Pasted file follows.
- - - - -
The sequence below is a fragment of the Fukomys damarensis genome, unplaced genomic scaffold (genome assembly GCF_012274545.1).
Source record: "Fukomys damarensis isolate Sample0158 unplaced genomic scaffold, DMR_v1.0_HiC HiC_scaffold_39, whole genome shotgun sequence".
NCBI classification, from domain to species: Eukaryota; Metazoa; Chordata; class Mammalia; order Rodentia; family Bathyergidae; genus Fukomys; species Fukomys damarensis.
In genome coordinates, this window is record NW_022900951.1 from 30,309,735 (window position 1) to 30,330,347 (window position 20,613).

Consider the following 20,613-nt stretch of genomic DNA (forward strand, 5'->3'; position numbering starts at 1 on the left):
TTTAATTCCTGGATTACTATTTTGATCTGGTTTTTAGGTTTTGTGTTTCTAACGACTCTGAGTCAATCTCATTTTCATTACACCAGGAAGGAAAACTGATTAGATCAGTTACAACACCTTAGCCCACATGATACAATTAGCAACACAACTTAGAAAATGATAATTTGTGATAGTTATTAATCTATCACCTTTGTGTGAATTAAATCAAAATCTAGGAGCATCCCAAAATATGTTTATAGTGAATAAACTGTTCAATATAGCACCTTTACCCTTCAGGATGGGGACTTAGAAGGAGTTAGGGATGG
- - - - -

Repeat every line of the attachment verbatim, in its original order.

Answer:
The sequence below is a fragment of the Fukomys damarensis genome, unplaced genomic scaffold (genome assembly GCF_012274545.1).
Source record: "Fukomys damarensis isolate Sample0158 unplaced genomic scaffold, DMR_v1.0_HiC HiC_scaffold_39, whole genome shotgun sequence".
NCBI classification, from domain to species: Eukaryota; Metazoa; Chordata; class Mammalia; order Rodentia; family Bathyergidae; genus Fukomys; species Fukomys damarensis.
In genome coordinates, this window is record NW_022900951.1 from 30,309,735 (window position 1) to 30,330,347 (window position 20,613).

Consider the following 20,613-nt stretch of genomic DNA (forward strand, 5'->3'; position numbering starts at 1 on the left):
TTTAATTCCTGGATTACTATTTTGATCTGGTTTTTAGGTTTTGTGTTTCTAACGACTCTGAGTCAATCTCATTTTCATTACACCAGGAAGGAAAACTGATTAGATCAGTTACAACACCTTAGCCCACATGATACAATTAGCAACACAACTTAGAAAATGATAATTTGTGATAGTTATTAATCTATCACCTTTGTGTGAATTAAATCAAAATCTAGGAGCATCCCAAAATATGTTTATAGTGAATAAACTGTTCAATATAGCACCTTTACCCTTCAGGATGGGGACTTAGAAGGAGTTAGGGATGG